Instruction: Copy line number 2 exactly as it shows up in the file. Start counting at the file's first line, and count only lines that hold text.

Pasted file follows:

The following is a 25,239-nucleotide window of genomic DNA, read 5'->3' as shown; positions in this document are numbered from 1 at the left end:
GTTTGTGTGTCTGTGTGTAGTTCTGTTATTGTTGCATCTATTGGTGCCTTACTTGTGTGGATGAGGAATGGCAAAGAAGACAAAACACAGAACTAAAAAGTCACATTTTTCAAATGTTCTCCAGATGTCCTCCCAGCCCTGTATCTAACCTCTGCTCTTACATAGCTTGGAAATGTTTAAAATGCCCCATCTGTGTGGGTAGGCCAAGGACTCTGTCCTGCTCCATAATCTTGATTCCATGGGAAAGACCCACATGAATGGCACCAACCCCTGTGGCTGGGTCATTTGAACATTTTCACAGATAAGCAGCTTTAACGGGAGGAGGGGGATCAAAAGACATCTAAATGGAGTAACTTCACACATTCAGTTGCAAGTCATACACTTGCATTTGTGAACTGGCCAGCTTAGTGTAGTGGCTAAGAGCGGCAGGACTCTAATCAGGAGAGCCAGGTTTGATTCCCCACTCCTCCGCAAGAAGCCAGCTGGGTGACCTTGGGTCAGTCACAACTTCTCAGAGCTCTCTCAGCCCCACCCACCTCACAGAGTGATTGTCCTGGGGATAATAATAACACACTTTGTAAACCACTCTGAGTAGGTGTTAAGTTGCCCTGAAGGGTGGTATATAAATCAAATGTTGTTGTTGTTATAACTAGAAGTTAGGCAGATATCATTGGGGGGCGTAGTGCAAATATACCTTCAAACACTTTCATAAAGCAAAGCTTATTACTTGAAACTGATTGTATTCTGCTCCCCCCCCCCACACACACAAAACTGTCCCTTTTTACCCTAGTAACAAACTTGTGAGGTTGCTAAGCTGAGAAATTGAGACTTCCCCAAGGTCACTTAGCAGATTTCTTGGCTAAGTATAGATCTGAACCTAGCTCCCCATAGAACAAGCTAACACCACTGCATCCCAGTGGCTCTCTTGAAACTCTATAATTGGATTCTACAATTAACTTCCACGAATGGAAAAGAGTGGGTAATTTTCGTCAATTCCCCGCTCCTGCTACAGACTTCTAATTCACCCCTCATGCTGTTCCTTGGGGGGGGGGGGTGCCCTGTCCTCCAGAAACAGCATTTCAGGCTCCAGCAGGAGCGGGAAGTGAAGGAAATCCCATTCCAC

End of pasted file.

GTTTGTGTGTCTGTGTGTAGTTCTGTTATTGTTGCATCTATTGGTGCCTTACTTGTGTGGATGAGGAATGGCAAAGAAGACAAAACACAGAACTAAAAAGTCACATTTTTCAAATGTTCTCCAGATGTCCTCCCAGCCCTGTATCTAACCTCTGCTCTTACATAGCTTGGAAATGTTTAAAATGCCCCATCTGTGTGGGTAGGCCAAGGACTCTGTCCTGCTCCATAATCTTGATTCCATGGGAAAGACCCACATGAATGGCACCAACCCCTGTGGCTGGGTCATTTGAACATTTTCACAGATAAGCAGCTTTAACGGGAGGAGGGGGATCAAAAGACATCTAAATGGAGTAACTTCACACATTCAGTTGCAAGTCATACACTTGCATTTGTGAACTGGCCAGCTTAGTGTAGTGGCTAAGAGCGGCAGGACTCTAATCAGGAGAGCCAGGTTTGATTCCCCACTCCTCCGCAAGAAGCCAGCTGGGTGACCTTGGGTCAGTCACAACTTCTCAGAGCTCTCTCAGCCCCACCCACCTCACAGAGTGATTGTCCTGGGGATAATAATAACACACTTTGTAAACCACTCTGAGTAGGTGTTAAGTTGCCCTGAAGGGTGGTATATAAATCAAATGTTGTTGTTGTTATAACTAGAAGTTAGGCAGATATCATTGGGGGGCGTAGTGCAAATATACCTTCAAACACTTTCATAAAGCAAAGCTTATTACTTGAAACTGATTGTATTCTGCTCCCCCCCCCCACACACACAAAACTGTCCCTTTTTACCCTAGTAACAAACTTGTGAGGTTGCTAAGCTGAGAAATTGAGACTTCCCCAAGGTCACTTAGCAGATTTCTTGGCTAAGTATAGATCTGAACCTAGCTCCCCATAGAACAAGCTAACACCACTGCATCCCAGTGGCTCTCTTGAAACTCTATAATTGGATTCTACAATTAACTTCCACGAATGGAAAAGAGTGGGTAATTTTCGTCAATTCCCCGCTCCTGCTACAGACTTCTAATTCACCCCTCATGCTGTTCCTTGGGGGGGGGGGGTGCCCTGTCCTCCAGAAACAGCATTTCAGGCTCCAGCAGGAGCGGGAAGTGAAGGAAATCCCATTCCAC